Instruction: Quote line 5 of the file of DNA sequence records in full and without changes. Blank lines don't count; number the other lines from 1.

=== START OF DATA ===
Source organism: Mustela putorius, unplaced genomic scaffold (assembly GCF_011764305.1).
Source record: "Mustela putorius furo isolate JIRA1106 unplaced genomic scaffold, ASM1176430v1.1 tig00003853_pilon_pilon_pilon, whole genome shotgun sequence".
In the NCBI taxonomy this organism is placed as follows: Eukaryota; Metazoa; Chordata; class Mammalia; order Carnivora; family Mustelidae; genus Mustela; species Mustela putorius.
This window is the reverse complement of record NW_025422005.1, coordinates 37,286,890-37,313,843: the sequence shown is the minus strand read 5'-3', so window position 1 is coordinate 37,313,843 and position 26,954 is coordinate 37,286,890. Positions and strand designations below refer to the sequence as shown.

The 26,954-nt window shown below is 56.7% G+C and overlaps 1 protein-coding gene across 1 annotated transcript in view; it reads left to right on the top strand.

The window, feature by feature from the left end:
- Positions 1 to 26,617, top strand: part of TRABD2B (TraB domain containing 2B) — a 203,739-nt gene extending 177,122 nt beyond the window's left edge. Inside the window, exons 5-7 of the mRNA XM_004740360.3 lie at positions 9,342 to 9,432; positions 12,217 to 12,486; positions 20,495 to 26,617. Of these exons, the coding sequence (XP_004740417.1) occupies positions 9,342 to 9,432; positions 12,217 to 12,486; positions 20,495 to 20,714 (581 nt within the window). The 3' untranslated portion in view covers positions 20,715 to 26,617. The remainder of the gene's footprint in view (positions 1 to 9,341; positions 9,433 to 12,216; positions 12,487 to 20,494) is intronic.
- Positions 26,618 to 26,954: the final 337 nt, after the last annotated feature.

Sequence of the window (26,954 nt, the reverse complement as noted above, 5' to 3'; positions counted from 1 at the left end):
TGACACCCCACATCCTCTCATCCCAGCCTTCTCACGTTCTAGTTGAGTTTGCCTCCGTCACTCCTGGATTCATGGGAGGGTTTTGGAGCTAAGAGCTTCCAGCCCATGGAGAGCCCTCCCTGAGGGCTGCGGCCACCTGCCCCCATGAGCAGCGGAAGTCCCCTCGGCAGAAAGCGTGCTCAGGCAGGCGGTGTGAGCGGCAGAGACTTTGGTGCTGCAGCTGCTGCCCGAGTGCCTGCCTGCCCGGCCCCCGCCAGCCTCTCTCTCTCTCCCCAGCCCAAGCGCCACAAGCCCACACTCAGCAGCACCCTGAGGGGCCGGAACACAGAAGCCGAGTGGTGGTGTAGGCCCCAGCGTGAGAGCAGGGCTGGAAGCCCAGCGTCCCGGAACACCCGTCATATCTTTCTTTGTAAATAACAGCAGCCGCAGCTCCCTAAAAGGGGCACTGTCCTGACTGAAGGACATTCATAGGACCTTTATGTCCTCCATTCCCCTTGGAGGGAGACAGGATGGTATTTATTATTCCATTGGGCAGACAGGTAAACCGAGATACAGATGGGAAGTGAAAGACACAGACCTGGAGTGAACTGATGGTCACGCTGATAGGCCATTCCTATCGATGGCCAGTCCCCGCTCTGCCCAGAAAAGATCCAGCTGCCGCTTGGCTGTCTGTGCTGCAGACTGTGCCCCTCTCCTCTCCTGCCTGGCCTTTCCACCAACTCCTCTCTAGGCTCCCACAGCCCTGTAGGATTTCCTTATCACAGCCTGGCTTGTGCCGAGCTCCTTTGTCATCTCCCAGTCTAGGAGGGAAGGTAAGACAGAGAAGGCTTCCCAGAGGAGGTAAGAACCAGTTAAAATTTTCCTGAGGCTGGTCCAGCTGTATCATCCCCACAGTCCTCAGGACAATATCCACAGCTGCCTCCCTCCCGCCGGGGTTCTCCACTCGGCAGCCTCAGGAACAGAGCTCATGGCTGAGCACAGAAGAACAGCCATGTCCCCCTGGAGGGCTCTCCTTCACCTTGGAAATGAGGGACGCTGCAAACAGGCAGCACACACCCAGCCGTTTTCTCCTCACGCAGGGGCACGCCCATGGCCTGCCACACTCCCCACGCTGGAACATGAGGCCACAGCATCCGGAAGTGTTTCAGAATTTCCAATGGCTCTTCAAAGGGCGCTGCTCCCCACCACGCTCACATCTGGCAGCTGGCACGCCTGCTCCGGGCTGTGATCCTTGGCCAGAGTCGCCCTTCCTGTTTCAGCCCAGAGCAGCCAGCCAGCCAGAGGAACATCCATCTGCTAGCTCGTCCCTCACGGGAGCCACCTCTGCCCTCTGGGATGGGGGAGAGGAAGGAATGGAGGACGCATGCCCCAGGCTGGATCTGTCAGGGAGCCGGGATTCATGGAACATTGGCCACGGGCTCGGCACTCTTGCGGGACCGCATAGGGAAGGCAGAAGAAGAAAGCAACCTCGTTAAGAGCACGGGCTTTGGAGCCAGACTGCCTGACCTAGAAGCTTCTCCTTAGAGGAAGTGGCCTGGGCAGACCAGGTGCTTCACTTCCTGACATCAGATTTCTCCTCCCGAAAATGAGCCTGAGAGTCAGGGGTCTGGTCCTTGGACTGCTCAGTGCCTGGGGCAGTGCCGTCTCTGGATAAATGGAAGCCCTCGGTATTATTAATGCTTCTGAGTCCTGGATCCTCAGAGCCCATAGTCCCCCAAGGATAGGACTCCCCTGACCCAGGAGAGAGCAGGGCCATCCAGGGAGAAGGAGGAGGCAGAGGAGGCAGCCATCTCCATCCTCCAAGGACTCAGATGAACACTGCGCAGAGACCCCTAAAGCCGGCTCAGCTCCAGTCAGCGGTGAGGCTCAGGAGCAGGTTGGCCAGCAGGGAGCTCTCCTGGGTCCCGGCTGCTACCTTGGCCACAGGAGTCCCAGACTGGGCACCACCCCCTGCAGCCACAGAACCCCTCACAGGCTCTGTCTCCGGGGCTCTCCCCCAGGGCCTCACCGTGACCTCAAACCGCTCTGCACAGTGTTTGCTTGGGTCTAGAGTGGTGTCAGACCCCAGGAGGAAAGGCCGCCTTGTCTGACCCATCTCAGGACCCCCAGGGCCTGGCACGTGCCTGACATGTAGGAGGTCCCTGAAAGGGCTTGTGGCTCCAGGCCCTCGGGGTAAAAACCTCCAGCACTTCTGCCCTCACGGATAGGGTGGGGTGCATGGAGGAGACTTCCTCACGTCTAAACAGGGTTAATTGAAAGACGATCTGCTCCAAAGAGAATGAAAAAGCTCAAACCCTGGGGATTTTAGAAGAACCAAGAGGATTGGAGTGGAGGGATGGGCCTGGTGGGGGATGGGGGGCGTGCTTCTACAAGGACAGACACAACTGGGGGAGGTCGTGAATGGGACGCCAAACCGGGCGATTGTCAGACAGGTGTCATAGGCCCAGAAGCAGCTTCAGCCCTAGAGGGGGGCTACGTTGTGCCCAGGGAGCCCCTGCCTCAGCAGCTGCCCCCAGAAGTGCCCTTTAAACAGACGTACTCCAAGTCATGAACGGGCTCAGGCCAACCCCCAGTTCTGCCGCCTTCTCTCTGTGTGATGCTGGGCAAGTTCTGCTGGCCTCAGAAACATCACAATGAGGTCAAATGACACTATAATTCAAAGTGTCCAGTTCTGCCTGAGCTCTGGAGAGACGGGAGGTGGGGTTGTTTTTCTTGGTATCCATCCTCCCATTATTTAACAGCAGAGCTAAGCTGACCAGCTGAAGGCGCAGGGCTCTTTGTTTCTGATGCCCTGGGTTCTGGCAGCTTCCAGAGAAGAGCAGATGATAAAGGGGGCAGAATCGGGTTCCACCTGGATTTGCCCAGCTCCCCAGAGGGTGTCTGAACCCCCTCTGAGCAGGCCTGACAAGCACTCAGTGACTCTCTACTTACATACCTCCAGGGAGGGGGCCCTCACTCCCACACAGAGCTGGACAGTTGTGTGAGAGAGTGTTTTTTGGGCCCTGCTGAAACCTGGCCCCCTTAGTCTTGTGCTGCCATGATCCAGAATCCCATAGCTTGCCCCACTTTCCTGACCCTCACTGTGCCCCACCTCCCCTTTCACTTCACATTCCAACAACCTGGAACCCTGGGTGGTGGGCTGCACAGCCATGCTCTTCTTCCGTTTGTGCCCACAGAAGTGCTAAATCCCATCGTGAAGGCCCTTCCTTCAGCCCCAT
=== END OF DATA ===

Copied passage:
The 26,954-nt window shown below is 56.7% G+C and overlaps 1 protein-coding gene across 1 annotated transcript in view; it reads left to right on the top strand.